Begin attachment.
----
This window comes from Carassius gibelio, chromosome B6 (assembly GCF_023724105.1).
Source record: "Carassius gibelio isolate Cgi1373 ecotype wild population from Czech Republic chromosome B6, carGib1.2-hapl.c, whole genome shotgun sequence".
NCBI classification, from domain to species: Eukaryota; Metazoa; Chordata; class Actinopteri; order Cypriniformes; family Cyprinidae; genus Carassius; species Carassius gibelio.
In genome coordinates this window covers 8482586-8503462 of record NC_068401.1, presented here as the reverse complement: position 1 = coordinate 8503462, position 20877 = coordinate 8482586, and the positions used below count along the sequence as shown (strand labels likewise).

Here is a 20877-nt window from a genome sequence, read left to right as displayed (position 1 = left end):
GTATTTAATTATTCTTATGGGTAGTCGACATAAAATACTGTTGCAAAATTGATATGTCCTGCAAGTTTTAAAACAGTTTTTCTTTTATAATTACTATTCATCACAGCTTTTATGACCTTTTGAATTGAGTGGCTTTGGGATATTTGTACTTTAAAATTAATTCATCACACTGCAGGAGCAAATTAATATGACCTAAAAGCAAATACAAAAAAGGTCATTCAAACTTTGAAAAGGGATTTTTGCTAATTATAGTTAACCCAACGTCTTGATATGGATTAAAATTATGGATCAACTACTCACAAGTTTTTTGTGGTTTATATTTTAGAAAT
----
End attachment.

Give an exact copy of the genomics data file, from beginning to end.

This window comes from Carassius gibelio, chromosome B6 (assembly GCF_023724105.1).
Source record: "Carassius gibelio isolate Cgi1373 ecotype wild population from Czech Republic chromosome B6, carGib1.2-hapl.c, whole genome shotgun sequence".
NCBI classification, from domain to species: Eukaryota; Metazoa; Chordata; class Actinopteri; order Cypriniformes; family Cyprinidae; genus Carassius; species Carassius gibelio.
In genome coordinates this window covers 8482586-8503462 of record NC_068401.1, presented here as the reverse complement: position 1 = coordinate 8503462, position 20877 = coordinate 8482586, and the positions used below count along the sequence as shown (strand labels likewise).

Here is a 20877-nt window from a genome sequence, read left to right as displayed (position 1 = left end):
GTATTTAATTATTCTTATGGGTAGTCGACATAAAATACTGTTGCAAAATTGATATGTCCTGCAAGTTTTAAAACAGTTTTTCTTTTATAATTACTATTCATCACAGCTTTTATGACCTTTTGAATTGAGTGGCTTTGGGATATTTGTACTTTAAAATTAATTCATCACACTGCAGGAGCAAATTAATATGACCTAAAAGCAAATACAAAAAAGGTCATTCAAACTTTGAAAAGGGATTTTTGCTAATTATAGTTAACCCAACGTCTTGATATGGATTAAAATTATGGATCAACTACTCACAAGTTTTTTGTGGTTTATATTTTAGAAAT